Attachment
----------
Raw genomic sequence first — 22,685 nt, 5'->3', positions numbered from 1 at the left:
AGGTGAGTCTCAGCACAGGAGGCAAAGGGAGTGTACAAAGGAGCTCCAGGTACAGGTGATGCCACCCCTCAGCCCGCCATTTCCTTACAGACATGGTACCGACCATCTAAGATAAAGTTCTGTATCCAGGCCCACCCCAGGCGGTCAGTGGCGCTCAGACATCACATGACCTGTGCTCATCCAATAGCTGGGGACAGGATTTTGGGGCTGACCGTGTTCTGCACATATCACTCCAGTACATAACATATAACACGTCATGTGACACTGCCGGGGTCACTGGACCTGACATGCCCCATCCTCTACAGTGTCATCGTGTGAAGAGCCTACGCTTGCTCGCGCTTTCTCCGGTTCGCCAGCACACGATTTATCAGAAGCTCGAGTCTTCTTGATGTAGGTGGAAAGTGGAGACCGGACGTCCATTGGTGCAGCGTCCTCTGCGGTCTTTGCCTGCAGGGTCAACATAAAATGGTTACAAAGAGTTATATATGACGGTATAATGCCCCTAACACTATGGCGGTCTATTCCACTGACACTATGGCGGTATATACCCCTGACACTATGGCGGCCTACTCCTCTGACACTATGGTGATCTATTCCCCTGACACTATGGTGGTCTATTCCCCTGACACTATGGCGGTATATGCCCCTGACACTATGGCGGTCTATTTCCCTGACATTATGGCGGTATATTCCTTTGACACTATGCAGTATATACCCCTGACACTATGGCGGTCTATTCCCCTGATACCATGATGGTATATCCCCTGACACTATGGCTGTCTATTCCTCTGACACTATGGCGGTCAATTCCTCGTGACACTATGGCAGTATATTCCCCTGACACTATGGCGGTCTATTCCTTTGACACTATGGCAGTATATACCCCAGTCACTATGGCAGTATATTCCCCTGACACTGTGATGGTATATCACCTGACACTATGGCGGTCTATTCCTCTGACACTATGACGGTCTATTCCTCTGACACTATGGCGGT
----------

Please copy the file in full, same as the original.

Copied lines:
Raw genomic sequence first — 22,685 nt, 5'->3', positions numbered from 1 at the left:
AGGTGAGTCTCAGCACAGGAGGCAAAGGGAGTGTACAAAGGAGCTCCAGGTACAGGTGATGCCACCCCTCAGCCCGCCATTTCCTTACAGACATGGTACCGACCATCTAAGATAAAGTTCTGTATCCAGGCCCACCCCAGGCGGTCAGTGGCGCTCAGACATCACATGACCTGTGCTCATCCAATAGCTGGGGACAGGATTTTGGGGCTGACCGTGTTCTGCACATATCACTCCAGTACATAACATATAACACGTCATGTGACACTGCCGGGGTCACTGGACCTGACATGCCCCATCCTCTACAGTGTCATCGTGTGAAGAGCCTACGCTTGCTCGCGCTTTCTCCGGTTCGCCAGCACACGATTTATCAGAAGCTCGAGTCTTCTTGATGTAGGTGGAAAGTGGAGACCGGACGTCCATTGGTGCAGCGTCCTCTGCGGTCTTTGCCTGCAGGGTCAACATAAAATGGTTACAAAGAGTTATATATGACGGTATAATGCCCCTAACACTATGGCGGTCTATTCCACTGACACTATGGCGGTATATACCCCTGACACTATGGCGGCCTACTCCTCTGACACTATGGTGATCTATTCCCCTGACACTATGGTGGTCTATTCCCCTGACACTATGGCGGTATATGCCCCTGACACTATGGCGGTCTATTTCCCTGACATTATGGCGGTATATTCCTTTGACACTATGCAGTATATACCCCTGACACTATGGCGGTCTATTCCCCTGATACCATGATGGTATATCCCCTGACACTATGGCTGTCTATTCCTCTGACACTATGGCGGTCAATTCCTCGTGACACTATGGCAGTATATTCCCCTGACACTATGGCGGTCTATTCCTTTGACACTATGGCAGTATATACCCCAGTCACTATGGCAGTATATTCCCCTGACACTGTGATGGTATATCACCTGACACTATGGCGGTCTATTCCTCTGACACTATGACGGTCTATTCCTCTGACACTATGGCGGT